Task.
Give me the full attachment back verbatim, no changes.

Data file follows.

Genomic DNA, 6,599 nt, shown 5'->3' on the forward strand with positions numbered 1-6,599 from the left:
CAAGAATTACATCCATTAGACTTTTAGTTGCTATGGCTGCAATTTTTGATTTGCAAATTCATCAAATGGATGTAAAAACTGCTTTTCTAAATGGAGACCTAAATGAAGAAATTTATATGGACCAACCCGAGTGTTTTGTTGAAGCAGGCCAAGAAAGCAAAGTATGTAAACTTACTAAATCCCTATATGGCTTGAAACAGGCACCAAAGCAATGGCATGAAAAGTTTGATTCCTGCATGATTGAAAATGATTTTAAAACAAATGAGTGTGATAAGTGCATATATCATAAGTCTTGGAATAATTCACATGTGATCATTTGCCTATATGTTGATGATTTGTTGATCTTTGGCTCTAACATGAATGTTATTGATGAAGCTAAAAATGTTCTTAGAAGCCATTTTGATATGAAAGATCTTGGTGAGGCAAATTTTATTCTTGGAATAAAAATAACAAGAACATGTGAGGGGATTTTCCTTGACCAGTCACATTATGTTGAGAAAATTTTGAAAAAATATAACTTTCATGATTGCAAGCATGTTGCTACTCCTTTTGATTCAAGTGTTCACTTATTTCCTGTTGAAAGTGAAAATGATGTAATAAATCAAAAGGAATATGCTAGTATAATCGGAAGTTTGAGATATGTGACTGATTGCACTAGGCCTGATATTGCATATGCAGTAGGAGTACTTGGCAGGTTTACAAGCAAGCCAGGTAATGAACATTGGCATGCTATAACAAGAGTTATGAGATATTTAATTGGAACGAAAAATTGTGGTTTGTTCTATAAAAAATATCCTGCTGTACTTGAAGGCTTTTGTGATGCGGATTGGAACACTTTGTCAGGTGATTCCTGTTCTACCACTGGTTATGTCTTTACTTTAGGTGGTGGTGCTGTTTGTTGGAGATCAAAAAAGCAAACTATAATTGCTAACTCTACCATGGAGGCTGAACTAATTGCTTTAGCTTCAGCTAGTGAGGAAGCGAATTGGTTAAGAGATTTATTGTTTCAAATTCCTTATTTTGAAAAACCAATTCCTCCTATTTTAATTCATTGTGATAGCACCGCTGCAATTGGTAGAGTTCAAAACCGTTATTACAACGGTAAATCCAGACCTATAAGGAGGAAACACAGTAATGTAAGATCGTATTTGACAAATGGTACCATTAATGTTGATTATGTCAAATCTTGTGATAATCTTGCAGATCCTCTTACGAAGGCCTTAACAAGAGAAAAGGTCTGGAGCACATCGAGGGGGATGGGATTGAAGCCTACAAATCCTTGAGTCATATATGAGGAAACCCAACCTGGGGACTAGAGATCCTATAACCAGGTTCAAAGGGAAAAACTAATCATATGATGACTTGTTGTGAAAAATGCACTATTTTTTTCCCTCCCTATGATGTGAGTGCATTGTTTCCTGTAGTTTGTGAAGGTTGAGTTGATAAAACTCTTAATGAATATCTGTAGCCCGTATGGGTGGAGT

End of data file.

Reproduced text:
Genomic DNA, 6,599 nt, shown 5'->3' on the forward strand with positions numbered 1-6,599 from the left:
CAAGAATTACATCCATTAGACTTTTAGTTGCTATGGCTGCAATTTTTGATTTGCAAATTCATCAAATGGATGTAAAAACTGCTTTTCTAAATGGAGACCTAAATGAAGAAATTTATATGGACCAACCCGAGTGTTTTGTTGAAGCAGGCCAAGAAAGCAAAGTATGTAAACTTACTAAATCCCTATATGGCTTGAAACAGGCACCAAAGCAATGGCATGAAAAGTTTGATTCCTGCATGATTGAAAATGATTTTAAAACAAATGAGTGTGATAAGTGCATATATCATAAGTCTTGGAATAATTCACATGTGATCATTTGCCTATATGTTGATGATTTGTTGATCTTTGGCTCTAACATGAATGTTATTGATGAAGCTAAAAATGTTCTTAGAAGCCATTTTGATATGAAAGATCTTGGTGAGGCAAATTTTATTCTTGGAATAAAAATAACAAGAACATGTGAGGGGATTTTCCTTGACCAGTCACATTATGTTGAGAAAATTTTGAAAAAATATAACTTTCATGATTGCAAGCATGTTGCTACTCCTTTTGATTCAAGTGTTCACTTATTTCCTGTTGAAAGTGAAAATGATGTAATAAATCAAAAGGAATATGCTAGTATAATCGGAAGTTTGAGATATGTGACTGATTGCACTAGGCCTGATATTGCATATGCAGTAGGAGTACTTGGCAGGTTTACAAGCAAGCCAGGTAATGAACATTGGCATGCTATAACAAGAGTTATGAGATATTTAATTGGAACGAAAAATTGTGGTTTGTTCTATAAAAAATATCCTGCTGTACTTGAAGGCTTTTGTGATGCGGATTGGAACACTTTGTCAGGTGATTCCTGTTCTACCACTGGTTATGTCTTTACTTTAGGTGGTGGTGCTGTTTGTTGGAGATCAAAAAAGCAAACTATAATTGCTAACTCTACCATGGAGGCTGAACTAATTGCTTTAGCTTCAGCTAGTGAGGAAGCGAATTGGTTAAGAGATTTATTGTTTCAAATTCCTTATTTTGAAAAACCAATTCCTCCTATTTTAATTCATTGTGATAGCACCGCTGCAATTGGTAGAGTTCAAAACCGTTATTACAACGGTAAATCCAGACCTATAAGGAGGAAACACAGTAATGTAAGATCGTATTTGACAAATGGTACCATTAATGTTGATTATGTCAAATCTTGTGATAATCTTGCAGATCCTCTTACGAAGGCCTTAACAAGAGAAAAGGTCTGGAGCACATCGAGGGGGATGGGATTGAAGCCTACAAATCCTTGAGTCATATATGAGGAAACCCAACCTGGGGACTAGAGATCCTATAACCAGGTTCAAAGGGAAAAACTAATCATATGATGACTTGTTGTGAAAAATGCACTATTTTTTTCCCTCCCTATGATGTGAGTGCATTGTTTCCTGTAGTTTGTGAAGGTTGAGTTGATAAAACTCTTAATGAATATCTGTAGCCCGTATGGGTGGAGT